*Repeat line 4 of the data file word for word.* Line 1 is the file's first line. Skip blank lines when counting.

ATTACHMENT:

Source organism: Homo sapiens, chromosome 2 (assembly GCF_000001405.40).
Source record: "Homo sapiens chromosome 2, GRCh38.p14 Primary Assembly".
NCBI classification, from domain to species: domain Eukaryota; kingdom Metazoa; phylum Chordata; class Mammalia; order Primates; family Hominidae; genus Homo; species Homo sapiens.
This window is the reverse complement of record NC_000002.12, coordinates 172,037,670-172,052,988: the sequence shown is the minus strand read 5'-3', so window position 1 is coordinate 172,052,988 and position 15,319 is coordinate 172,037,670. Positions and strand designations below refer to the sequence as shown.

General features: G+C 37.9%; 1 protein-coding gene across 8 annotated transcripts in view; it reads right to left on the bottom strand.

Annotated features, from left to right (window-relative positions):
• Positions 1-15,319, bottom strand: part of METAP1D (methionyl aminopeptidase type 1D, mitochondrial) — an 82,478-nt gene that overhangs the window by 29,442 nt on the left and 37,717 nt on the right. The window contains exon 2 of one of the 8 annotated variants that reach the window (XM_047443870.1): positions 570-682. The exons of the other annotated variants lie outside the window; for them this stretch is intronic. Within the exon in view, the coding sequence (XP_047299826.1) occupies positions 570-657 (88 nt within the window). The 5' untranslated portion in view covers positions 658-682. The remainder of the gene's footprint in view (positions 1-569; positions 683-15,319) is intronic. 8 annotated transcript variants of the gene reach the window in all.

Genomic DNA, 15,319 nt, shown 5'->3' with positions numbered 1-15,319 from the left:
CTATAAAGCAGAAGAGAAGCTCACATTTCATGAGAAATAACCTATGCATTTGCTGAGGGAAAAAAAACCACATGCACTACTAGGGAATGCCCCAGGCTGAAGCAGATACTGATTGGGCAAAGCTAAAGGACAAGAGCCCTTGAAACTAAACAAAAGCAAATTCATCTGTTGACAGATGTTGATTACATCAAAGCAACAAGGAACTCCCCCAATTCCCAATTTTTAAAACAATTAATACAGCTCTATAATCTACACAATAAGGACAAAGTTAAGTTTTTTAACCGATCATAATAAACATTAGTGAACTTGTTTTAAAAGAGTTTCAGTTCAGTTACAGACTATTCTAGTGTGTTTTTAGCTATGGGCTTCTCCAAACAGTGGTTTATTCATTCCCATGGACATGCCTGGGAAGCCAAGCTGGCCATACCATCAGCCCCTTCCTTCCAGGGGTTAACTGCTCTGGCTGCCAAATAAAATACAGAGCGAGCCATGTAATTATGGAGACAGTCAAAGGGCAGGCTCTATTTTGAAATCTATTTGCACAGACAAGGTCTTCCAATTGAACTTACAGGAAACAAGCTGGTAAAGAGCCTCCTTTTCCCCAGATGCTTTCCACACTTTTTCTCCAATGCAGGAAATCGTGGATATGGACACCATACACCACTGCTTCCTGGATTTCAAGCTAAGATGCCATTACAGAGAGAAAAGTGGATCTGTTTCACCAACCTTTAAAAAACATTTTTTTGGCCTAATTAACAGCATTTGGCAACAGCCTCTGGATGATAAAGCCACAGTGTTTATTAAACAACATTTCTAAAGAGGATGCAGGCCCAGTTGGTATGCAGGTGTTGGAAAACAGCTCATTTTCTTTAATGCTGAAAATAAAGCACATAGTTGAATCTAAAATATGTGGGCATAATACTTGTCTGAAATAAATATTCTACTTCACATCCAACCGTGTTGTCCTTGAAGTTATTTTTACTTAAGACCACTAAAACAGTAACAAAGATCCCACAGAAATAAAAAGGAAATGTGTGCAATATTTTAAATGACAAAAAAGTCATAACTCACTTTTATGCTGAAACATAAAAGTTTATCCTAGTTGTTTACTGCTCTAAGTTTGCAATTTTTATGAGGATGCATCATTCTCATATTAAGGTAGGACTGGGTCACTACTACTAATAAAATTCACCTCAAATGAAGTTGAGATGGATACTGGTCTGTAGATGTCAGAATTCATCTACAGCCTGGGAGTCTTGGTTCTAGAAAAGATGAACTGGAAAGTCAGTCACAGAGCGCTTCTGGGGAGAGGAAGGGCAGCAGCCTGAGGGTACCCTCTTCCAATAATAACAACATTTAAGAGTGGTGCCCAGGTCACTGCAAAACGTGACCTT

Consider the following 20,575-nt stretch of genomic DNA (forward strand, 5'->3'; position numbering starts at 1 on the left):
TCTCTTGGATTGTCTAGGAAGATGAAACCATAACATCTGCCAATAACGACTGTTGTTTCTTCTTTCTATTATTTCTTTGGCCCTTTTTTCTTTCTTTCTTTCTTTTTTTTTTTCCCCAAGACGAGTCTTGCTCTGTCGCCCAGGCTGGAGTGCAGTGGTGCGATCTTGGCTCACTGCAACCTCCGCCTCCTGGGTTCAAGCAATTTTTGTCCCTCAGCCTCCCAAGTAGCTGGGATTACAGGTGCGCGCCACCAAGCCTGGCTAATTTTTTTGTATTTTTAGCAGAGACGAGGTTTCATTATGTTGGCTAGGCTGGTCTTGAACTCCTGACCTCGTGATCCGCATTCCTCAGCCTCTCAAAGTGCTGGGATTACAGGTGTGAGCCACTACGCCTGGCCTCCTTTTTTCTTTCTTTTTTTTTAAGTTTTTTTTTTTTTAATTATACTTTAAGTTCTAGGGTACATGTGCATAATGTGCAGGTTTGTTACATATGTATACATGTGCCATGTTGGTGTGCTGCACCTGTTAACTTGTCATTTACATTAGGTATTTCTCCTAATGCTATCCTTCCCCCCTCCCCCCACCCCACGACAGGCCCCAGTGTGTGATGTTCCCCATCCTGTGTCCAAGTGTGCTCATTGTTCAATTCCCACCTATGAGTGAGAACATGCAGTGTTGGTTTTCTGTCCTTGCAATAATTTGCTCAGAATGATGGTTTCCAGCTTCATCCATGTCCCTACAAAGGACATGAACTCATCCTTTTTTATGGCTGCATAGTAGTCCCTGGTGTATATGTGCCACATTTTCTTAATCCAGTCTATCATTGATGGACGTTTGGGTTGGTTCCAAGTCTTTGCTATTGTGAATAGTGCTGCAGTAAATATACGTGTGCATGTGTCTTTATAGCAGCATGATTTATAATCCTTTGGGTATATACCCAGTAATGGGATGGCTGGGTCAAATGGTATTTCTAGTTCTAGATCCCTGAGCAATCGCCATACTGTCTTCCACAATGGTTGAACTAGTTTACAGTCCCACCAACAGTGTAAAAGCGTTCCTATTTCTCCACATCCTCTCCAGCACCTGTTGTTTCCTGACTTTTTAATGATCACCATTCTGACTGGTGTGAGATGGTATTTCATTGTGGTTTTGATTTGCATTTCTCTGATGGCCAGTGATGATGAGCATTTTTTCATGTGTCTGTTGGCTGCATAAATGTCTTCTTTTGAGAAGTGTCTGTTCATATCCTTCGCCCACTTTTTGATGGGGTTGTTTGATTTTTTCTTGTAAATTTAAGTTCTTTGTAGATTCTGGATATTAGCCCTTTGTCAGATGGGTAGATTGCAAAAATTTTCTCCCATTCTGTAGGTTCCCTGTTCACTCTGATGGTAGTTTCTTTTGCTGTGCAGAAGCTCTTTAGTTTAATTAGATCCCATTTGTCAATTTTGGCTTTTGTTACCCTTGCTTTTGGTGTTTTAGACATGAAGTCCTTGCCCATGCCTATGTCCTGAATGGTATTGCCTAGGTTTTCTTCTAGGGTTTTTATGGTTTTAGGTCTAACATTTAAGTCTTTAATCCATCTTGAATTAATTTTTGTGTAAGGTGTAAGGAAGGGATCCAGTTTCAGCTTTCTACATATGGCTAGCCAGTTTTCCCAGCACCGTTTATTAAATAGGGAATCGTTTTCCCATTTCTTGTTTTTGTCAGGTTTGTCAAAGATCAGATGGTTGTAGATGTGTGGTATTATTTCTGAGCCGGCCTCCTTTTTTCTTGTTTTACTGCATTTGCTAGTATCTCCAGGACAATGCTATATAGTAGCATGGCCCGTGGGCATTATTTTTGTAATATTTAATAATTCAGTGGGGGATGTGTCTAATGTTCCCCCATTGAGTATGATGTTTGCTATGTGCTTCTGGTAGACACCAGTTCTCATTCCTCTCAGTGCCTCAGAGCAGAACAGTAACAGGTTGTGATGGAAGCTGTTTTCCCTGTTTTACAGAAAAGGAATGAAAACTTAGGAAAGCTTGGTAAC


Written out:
This window is the reverse complement of record NC_000002.12, coordinates 172,037,670-172,052,988: the sequence shown is the minus strand read 5'-3', so window position 1 is coordinate 172,052,988 and position 15,319 is coordinate 172,037,670. Positions and strand designations below refer to the sequence as shown.